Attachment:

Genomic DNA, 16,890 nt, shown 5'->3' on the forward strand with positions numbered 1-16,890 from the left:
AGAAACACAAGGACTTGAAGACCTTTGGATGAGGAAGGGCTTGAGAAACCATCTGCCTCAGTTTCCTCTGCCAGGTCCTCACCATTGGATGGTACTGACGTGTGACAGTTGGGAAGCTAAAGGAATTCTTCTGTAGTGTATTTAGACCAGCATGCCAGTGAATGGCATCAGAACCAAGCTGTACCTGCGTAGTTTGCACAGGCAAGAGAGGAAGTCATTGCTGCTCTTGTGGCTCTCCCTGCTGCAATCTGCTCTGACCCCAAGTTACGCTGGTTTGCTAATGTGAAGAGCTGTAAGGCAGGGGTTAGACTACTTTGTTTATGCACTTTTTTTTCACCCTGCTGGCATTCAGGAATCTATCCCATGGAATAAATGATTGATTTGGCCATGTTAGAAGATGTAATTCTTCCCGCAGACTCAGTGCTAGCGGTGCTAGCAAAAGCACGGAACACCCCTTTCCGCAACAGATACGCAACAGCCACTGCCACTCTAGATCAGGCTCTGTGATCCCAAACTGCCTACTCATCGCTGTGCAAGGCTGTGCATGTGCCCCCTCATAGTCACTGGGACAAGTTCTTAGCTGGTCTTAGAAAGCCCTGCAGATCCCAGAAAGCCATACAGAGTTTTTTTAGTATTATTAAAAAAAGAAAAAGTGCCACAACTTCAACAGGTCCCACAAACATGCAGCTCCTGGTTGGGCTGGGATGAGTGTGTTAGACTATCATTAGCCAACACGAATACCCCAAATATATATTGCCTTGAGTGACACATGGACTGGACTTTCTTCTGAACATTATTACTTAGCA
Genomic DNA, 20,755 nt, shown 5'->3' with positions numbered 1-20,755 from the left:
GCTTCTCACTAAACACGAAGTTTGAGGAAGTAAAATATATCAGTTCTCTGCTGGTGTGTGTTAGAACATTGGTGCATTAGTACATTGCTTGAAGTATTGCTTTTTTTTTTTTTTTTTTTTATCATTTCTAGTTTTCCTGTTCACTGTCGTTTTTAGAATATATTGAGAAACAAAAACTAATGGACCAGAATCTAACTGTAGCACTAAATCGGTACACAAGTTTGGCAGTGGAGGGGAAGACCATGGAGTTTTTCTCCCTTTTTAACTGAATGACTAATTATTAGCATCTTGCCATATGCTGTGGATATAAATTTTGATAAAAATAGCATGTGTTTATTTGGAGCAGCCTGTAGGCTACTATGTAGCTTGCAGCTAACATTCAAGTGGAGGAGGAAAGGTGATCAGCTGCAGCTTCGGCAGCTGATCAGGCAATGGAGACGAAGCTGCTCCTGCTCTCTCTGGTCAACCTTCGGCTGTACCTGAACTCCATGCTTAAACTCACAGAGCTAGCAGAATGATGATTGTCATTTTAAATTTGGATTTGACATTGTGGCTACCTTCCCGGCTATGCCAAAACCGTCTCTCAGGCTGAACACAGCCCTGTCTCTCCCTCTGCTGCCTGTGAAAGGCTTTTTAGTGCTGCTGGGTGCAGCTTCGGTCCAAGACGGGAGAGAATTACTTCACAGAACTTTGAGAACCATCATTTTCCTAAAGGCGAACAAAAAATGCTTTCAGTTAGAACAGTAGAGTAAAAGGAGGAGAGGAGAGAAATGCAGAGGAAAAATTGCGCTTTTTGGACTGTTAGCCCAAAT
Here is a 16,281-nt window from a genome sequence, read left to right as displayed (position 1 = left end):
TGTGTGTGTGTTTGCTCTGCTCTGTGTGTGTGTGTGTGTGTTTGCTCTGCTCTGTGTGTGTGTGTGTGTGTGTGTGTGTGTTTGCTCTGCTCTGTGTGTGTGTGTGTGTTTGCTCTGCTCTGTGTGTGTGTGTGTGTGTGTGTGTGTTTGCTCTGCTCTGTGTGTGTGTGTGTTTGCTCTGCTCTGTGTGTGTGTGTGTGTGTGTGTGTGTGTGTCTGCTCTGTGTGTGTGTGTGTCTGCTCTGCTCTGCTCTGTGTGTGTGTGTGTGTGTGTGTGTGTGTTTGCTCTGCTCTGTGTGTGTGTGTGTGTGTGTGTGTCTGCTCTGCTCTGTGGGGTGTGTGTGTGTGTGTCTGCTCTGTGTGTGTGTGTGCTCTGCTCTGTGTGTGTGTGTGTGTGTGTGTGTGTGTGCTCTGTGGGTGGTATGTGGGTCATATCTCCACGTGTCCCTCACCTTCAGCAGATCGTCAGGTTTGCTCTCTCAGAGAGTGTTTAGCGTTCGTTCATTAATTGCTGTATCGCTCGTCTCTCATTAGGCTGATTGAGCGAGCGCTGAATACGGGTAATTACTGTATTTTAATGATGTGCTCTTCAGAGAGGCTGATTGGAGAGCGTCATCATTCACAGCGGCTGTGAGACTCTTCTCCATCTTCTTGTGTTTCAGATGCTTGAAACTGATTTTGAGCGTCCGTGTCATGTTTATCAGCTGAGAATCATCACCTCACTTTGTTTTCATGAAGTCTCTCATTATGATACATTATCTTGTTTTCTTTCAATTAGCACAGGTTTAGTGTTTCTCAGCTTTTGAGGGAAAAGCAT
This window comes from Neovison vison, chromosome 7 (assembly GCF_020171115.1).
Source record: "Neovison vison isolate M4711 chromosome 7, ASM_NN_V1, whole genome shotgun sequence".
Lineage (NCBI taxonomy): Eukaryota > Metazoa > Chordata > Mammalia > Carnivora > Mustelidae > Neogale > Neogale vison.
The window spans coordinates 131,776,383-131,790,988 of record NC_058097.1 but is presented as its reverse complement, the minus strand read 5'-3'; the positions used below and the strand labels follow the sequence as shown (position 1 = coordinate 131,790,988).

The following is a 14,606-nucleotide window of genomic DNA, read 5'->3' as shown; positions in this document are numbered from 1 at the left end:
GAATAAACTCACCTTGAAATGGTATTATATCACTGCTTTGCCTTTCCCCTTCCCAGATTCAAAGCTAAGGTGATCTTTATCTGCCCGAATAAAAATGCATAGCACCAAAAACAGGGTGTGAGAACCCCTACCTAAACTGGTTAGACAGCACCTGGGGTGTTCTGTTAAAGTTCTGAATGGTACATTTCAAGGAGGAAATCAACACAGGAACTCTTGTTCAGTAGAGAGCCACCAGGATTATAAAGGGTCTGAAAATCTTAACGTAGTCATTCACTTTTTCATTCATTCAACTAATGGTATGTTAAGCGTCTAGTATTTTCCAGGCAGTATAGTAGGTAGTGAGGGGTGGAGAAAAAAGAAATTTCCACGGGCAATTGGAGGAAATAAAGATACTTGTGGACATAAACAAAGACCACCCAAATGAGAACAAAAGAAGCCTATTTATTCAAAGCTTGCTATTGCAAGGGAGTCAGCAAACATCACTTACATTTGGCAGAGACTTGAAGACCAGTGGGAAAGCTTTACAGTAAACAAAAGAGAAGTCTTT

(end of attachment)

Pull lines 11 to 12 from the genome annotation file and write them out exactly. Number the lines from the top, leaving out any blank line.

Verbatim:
The following is a 14,606-nucleotide window of genomic DNA, read 5'->3' as shown; positions in this document are numbered from 1 at the left end:
GAATAAACTCACCTTGAAATGGTATTATATCACTGCTTTGCCTTTCCCCTTCCCAGATTCAAAGCTAAGGTGATCTTTATCTGCCCGAATAAAAATGCATAGCACCAAAAACAGGGTGTGAGAACCCCTACCTAAACTGGTTAGACAGCACCTGGGGTGTTCTGTTAAAGTTCTGAATGGTACATTTCAAGGAGGAAATCAACACAGGAACTCTTGTTCAGTAGAGAGCCACCAGGATTATAAAGGGTCTGAAAATCTTAACGTAGTCATTCACTTTTTCATTCATTCAACTAATGGTATGTTAAGCGTCTAGTATTTTCCAGGCAGTATAGTAGGTAGTGAGGGGTGGAGAAAAAAGAAATTTCCACGGGCAATTGGAGGAAATAAAGATACTTGTGGACATAAACAAAGACCACCCAAATGAGAACAAAAGAAGCCTATTTATTCAAAGCTTGCTATTGCAAGGGAGTCAGCAAACATCACTTACATTTGGCAGAGACTTGAAGACCAGTGGGAAAGCTTTACAGTAAACAAAAGAGAAGTCTTT